Personality & Leadership Discussion Peer Response
Learning Goal: I’m working on a psychology discussion question and need a sample draft to help me learn.
Initial Post: In reading for this week, you might have noticed that all three articles are quite dated, ranging from 1978 to 2003. Although human nature does not change its fundamental principles and general rules of development quickly (in Adlerian conversations, we call human nature a climate vs. weather), the social environment and political landscape change rapidly, especially in the 21st century, creating unique challenges and new opportunities. Among changes are the emergence of a new generational classification (gen Z, millennials, etc.), a wave of social revolutions in Europe, increased political tensions, intersectionality, and many other unique social processes.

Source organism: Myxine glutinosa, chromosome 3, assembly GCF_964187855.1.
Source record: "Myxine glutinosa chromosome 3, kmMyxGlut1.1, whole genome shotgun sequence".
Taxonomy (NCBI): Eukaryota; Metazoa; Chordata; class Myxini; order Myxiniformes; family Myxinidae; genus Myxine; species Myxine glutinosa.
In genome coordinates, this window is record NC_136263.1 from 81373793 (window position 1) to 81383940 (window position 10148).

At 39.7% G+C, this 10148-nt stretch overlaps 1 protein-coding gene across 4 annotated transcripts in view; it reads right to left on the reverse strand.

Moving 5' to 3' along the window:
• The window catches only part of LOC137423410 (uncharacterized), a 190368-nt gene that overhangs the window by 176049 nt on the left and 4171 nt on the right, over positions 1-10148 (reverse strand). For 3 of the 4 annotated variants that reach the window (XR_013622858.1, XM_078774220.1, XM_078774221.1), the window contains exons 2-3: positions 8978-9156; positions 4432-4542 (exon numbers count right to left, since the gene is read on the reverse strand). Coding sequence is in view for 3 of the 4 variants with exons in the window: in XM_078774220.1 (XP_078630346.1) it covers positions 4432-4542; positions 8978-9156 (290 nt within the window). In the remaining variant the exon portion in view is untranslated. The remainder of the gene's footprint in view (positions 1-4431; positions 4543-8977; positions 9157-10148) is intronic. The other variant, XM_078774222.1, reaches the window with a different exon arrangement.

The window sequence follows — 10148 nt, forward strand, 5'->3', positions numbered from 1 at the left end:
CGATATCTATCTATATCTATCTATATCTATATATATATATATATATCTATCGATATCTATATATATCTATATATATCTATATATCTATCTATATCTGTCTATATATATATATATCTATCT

In this discussion, please discuss personality variables (including gender, birth order, the age gap between siblings, blended families, type of parental unit and parental modeling, and any others) as impacting leadership potential and leadership style of a specific public leader, from an Adlerian perspective. In your peer responses, please find an opportunity to validate (vs. praise) your classmates’ efforts and to take their discussion to a new level by asking questions, building on (vs. replacing) their efforts. You will also have to respond to your professor’s inquiries.
Peer 1: Sable Heimer (She/Her/Hers)